[vc_section][vc_row][vc_column][vc_column_text]The best seller is the one, who doesn’t have a choice. The efficient market theory would have us believe that there never was and never will be a seller, which liquidates an asset below its value, but that is completely false.
Not only was I personally involved in real estate transactions in 2009 and 2010, where the sellers practically gave me the property for free, but in desirable zip codes, where sellers always dictate terms, I was able to buy properties for less than the cost of construction.
We want to be ready for times when sellers MUST sell, not wish to.
Those special moments are rare – they come around once or twice a decade, and we’re approaching such a time, as we speak.
You want to be ready to buy at bargain valuations, as sellers will have guns pointed at their heads and will be forced to sell, no matter what the price is.
That’s the key.
Right now, hedge-funds are suffering. They’ve had a lousy Q1, and clients are threatening to withdraw funds. That’s not all. Investors are beginning to realize that the tax-cut impacts are starting to wear-off, and lastly, investors now have alternatives – yields for bonds are rising, commodities are looking better, and of course, cash is a viable alternative, as stocks are losing far more than just the cost of inflation right now.
In other words, we might have already seen the top for the stock market in 2018.
If this is true, each additional rate hike, such as the one that is baked in the cake for June, or sooner, more surprising if it takes place in May, would cause bonds to become even more attractive.
The bottom line is that unless new buyers are getting involved, stocks, in general, are stagnant.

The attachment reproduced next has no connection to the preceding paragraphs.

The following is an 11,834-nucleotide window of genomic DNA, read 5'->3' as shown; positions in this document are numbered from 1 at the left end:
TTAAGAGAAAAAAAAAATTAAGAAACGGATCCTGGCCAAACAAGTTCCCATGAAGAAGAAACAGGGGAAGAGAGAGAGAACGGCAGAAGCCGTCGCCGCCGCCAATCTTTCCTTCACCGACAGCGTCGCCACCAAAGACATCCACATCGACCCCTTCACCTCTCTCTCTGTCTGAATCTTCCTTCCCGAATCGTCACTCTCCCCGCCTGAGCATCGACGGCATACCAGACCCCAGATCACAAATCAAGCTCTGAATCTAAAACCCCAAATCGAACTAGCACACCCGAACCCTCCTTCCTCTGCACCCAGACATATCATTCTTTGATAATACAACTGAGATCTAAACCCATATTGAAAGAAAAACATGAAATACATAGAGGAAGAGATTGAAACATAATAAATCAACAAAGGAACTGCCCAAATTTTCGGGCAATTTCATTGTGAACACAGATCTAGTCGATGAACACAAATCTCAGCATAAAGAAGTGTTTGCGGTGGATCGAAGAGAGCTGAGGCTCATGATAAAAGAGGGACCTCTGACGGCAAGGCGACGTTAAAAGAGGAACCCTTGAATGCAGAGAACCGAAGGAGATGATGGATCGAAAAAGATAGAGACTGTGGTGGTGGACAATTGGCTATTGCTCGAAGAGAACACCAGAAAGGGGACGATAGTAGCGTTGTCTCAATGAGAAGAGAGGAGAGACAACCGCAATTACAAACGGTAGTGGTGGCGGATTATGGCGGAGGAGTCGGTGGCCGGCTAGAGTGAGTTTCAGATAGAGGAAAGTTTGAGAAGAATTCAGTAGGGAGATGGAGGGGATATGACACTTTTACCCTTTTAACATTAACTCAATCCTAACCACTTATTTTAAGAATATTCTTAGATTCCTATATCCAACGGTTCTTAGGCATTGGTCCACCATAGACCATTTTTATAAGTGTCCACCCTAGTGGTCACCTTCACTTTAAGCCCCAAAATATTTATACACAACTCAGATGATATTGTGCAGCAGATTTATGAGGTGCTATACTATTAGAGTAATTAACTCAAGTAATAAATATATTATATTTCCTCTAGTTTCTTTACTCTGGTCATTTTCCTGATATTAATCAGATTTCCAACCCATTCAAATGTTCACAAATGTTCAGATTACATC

When I refer to stocks, the focus is on traditional indices, since there are niche industries, which are still cheap, ignored, and even hated by investors, thus offering opportunities for high returns with low risk.
There is absolutely no reason to rush into new investments – real estate prices have dramatically increased since 2009. Stocks are enjoying the second longest bull market in history; for the most part, private businesses are booming, so bargains are scarce, even when looking to buy equity in family-owned enterprises.
In fact, later this year I’m traveling to both Asia and Europe in search of real estate opportunities.
One of the most significant paradoxes of investing is that most days we do nothing and it constitutes brilliant decision-making on our part. Inaction, or waiting, is a laborious task, which puts investors on edge, but it is critically important.[/vc_column_text][vc_single_image image=”16919″ img_size=”full” alignment=”center”][vc_column_text]
Investors are leveraged, funds are underperforming, and inflation fears are mounting – sit and wait for opportunities to come.
When they appear, they’ll be disguised as a risk. In other words, you’ll see quality businesses, such as Clorox and Colgate-Palmolive, giving up 10%-15%, and you’ll hear CNBC analysts warning that a repeat of 2008 is upon us.
Pay no mind to fear mongering.
Do your research, and know that Portfolio Wealth Global will be covering new positions to consider, as the first big buying opportunity in ten years is arriving.[/vc_column_text][/vc_column][/vc_row][/vc_section]